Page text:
Europe’s fall­ing un­em­ploy­ment masks a rise in the num­ber of peo­ple who’ve given up on find­ing work

Some work­ing-age Euro­peans have rarely, if ever, held jobs “Af­ter so many years, I can­not sell my­self in any way”

Bloomberg Businessweek (Asia) - - CONTENTS - −Carol Mat­lack, with Gio­vanni Salzano

Euro­peans fi­nally seem to be go­ing back to work: Euro zone un­em­ploy­ment has fallen from 11.9 per­cent to 10.3 per­cent over the past two years. But those fig­ures mask a rise in the num­ber of job­less Euro­peans who have given up look­ing for work, and thus aren’t of­fi­cially counted among the un­em­ployed.

About 4.6 per­cent of work­ing-age peo­ple—11.4 mil­lion in the 19-na­tion sin­gle-cur­rency bloc—say they are “avail­able to work but not seek­ing” a job. That’s up slightly from the same pe­riod in 2013, ac­cord­ing to the Euro­pean Union’s sta­tis­tics agency.

Typ­i­cally dur­ing pe­ri­ods of eco­nomic re­cov­ery, the num­ber of so­called dis­cour­aged work­ers de­clines as peo­ple re­sume look­ing for jobs. In the U.S., some 1.8 mil­lion say they want to work but aren’t look­ing, down from 2.5 mil­lion in 2010. But in Italy and France, as well as some smaller economies, the ranks of the dis­cour­aged are grow­ing even as un­em­ploy­ment inches down. The prob­lem is worst in Italy, where an es­ti­mated 4.5 mil­lion have quit job-hunt­ing and out­num­ber the 2.7 mil­lion of­fi­cially un­em­ployed.

In Italy and else­where, years

of slug­gish growth and high un­em­ploy­ment have cre­ated a pool of adults who’ve rarely if ever held jobs or have been out of work so long that their skills aren’t mar­ketable. “Af­ter so many years, I can­not sell my­self in any way,” says Maria Luisa Te­gon, 52, who last worked in 2007 as a com­puter pro­gram­mer spe­cial­iz­ing in an IBM op­er­at­ing sys­tem that later was dis­con­tin­ued. Te­gon, who says she stopped look­ing for work two or three years ago, lives on her hus­band’s in­come and oc­ca­sion­ally works as a ticket seller at a mu­nic­i­pal park­ing lot near her home in Venice. “I def­i­nitely don’t need my IT knowl­edge and ex­pe­ri­ence to do that,” she says.

Some dis­cour­aged work­ers, like Te­gon, get fi­nan­cial sup­port from fam­ily mem­bers, while oth­ers scrape to­gether a liv­ing from off-the-books jobs. Those so­lu­tions cre­ate other prob­lems, says Giuseppe Ra­gusa, an econ­o­mist at LUISS Guido Carli Univer­sity in Rome. Peo­ple who don’t have le­git­i­mate jobs don’t pay in­come taxes, in­creas­ing the bur­den on their tax­pay­ing coun­try­men. Nor do they pay into pub­lic pen­sion sys­tems, which in Europe are al­ready strug­gling to keep up with a rapidly ag­ing pop­u­la­tion. What’s more, many re­tirees now use their pen­sion in­come “as a stipend for their sons and daugh­ters who don’t work,” Ra­gusa says. Hav­ing two gen­er­a­tions de­pen­dent on pen­sion in­come makes it harder to build political sup­port for badly needed pen­sion re­forms.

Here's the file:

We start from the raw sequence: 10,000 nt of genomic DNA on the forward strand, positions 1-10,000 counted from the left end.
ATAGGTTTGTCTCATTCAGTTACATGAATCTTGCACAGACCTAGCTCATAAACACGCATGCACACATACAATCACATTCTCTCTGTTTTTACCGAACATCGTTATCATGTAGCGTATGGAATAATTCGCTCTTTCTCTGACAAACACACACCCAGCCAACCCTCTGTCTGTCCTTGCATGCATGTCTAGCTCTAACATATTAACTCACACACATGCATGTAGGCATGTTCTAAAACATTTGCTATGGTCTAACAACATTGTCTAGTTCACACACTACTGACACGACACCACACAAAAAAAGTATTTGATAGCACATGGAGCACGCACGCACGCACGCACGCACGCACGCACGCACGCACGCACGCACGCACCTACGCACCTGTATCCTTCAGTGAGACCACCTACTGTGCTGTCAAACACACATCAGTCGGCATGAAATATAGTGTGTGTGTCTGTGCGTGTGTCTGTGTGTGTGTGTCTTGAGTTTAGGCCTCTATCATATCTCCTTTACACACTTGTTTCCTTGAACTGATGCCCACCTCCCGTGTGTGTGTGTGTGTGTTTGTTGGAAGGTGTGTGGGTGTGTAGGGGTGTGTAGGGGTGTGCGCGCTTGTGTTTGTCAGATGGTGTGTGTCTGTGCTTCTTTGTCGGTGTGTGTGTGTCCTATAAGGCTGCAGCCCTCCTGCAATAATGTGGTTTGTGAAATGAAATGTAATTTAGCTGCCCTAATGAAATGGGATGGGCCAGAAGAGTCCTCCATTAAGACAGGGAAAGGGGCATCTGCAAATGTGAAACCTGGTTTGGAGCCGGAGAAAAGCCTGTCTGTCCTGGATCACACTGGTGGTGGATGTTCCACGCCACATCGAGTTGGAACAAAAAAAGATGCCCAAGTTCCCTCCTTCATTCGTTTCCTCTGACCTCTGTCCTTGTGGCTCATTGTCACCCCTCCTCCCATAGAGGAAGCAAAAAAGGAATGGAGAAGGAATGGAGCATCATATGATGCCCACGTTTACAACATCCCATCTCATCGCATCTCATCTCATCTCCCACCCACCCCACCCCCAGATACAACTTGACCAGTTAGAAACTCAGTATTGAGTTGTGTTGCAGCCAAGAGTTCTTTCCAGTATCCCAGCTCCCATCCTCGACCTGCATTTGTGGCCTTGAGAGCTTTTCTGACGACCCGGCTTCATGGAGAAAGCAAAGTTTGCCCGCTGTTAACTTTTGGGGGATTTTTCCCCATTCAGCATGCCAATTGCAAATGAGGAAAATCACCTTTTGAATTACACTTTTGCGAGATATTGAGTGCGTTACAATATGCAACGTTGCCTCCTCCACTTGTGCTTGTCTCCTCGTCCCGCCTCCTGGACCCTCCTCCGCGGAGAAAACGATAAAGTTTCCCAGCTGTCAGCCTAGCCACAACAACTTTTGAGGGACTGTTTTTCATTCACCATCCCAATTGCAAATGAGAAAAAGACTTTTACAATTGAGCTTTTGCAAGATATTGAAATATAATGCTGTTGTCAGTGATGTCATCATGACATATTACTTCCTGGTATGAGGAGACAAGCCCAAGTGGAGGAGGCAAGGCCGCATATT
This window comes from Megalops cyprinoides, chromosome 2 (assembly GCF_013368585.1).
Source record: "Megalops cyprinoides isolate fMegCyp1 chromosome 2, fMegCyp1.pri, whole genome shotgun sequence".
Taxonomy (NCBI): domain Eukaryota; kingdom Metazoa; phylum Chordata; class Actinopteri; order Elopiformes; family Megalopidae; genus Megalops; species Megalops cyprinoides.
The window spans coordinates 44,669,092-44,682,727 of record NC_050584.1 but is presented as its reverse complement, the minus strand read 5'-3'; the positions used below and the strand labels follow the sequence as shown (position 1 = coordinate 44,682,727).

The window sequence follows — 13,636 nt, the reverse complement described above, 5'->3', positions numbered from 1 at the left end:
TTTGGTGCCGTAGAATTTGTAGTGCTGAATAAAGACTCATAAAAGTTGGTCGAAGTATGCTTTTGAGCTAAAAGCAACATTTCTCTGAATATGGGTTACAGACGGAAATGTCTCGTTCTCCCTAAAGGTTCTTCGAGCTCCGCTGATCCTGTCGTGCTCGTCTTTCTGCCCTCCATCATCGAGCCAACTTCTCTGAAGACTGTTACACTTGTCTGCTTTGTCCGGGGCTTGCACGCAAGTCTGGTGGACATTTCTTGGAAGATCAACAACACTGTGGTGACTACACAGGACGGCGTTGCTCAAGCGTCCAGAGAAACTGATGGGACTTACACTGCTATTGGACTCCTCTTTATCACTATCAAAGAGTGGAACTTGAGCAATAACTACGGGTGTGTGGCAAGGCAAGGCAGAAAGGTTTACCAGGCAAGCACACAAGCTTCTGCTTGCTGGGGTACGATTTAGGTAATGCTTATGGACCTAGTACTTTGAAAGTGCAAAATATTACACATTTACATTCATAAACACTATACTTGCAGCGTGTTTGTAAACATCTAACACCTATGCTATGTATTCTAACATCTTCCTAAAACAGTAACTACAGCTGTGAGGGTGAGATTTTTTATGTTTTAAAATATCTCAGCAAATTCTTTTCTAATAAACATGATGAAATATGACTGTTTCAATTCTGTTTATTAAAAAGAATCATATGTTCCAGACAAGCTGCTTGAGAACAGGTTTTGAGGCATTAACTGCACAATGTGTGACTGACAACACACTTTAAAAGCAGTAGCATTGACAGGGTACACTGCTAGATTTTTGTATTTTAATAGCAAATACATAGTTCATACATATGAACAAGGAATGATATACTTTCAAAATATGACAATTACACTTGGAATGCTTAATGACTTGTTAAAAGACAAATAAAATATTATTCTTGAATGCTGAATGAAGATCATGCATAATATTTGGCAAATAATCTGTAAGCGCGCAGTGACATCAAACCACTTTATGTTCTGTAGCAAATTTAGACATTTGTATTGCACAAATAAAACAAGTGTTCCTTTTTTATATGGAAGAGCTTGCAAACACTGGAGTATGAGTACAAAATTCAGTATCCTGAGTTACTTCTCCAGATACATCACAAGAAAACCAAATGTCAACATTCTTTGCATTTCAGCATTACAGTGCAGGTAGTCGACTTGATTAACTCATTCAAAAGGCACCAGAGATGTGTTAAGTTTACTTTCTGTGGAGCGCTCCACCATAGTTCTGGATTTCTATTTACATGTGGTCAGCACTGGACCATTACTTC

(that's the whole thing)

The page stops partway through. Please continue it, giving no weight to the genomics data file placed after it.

Not all Euro­pean coun­tries are af­flicted equally by the dis­cour­aged-worker syn­drome. In Spain the per­cent­age of peo­ple who quit look­ing for work never ex­ceeded 5.1 per­cent, even in the depths of the Euro­pean debt cri­sis in 2013, when Span­ish un­em­ploy­ment climbed to al­most 27 per­cent. Since then, un­em­ploy­ment has fallen to 20.9 per­cent and the rate of dis­cour­aged work­ers is down to 4.4 per­cent.

A key fac­tor in keep­ing Spain’s dis­cour­aged-worker count low was its un­em­ploy­ment-in­sur­ance sys­tem, says Ste­fano Scar­petta, the di­rec­tor of em­ploy­ment, la­bor, and so­cial affairs at the Or­gan­i­sa­tion for Eco­nomic Co-op­er­a­tion and De­vel­op­ment in Paris. Spain of­fers rel­a­tively gen­er­ous un­em­ploy­ment ben­e­fits, cov­er­ing more than 60 per­cent of a worker’s pre­vi­ous in­come for as long as two years—but in ex­change, re­cip­i­ents are re­quired to search ac­tively for work. “One of the things we learned from the cri­sis was, even coun­tries that have gen­er­ous ben­e­fits, if they are closely tied to job-search­ing, coun­selling, and train­ing—th­ese are the coun­tries that per­formed bet­ter,” Scar­petta says.

Italy of­fers some of Europe’s skimp­i­est un­em­ploy­ment cov­er­age, with ben­e­fits last­ing no more than 10 months and more than 40 per­cent of work­ers not cov­ered by un­em­ploy­ment in­sur­ance at all. France has gen­er­ous ben­e­fits but is less strin­gent about re­quir­ing peo­ple to search for work, so re­cip­i­ents tend to stay on the dole longer, Scar­petta says. Dis­cour­aged work­ers in cen­tral and east­ern Europe of­ten started their ca­reers un­der Soviet-era cen­tral plan­ning and can’t find suit­able jobs now.

One of the big­gest wor­ries about dis­cour­aged work­ers is what hap­pens to them in their re­tire­ment years. A re­cent OECD study es­ti­mated that some­one who goes with­out a job for five years is likely to have 10 per­cent lower re­tire­ment in­come than some­one who worked con­tin­u­ously. What about those who spend whole decades on the side­lines? Dis­cour­aged work­ers of­ten rely on “the fam­ily net­work and wealth ac­cu­mu­lated by past gen­er­a­tions,” econ­o­mist Ra­gusa says. “When this wealth is eroded, no one knows who will take care of th­ese peo­ple.”

Elis­a­betta Bom­bacci lost her job as a sales­woman in a Rome dress shop in 2013. Now 52, she lives on her par­ents’ sav­ings and cares for her 90-yearold wid­owed mother. “I dream

of hav­ing a job,” she says. “Life is very ex­pen­sive.” But Bom­bacci isn’t look­ing for a job and doesn’t ex­pect to work again. “Shops are look­ing for 25-year-old girls,” she says. “I’ve been cut out of the la­bor mar­ket.”

The bot­tom line In the U.S., the num­ber of dis­cour­aged work­ers is drop­ping, while in Europe it’s ris­ing de­spite a re­cov­ery.

Newspapers in English

Newspapers from Australia

© PressReader. All rights reserved.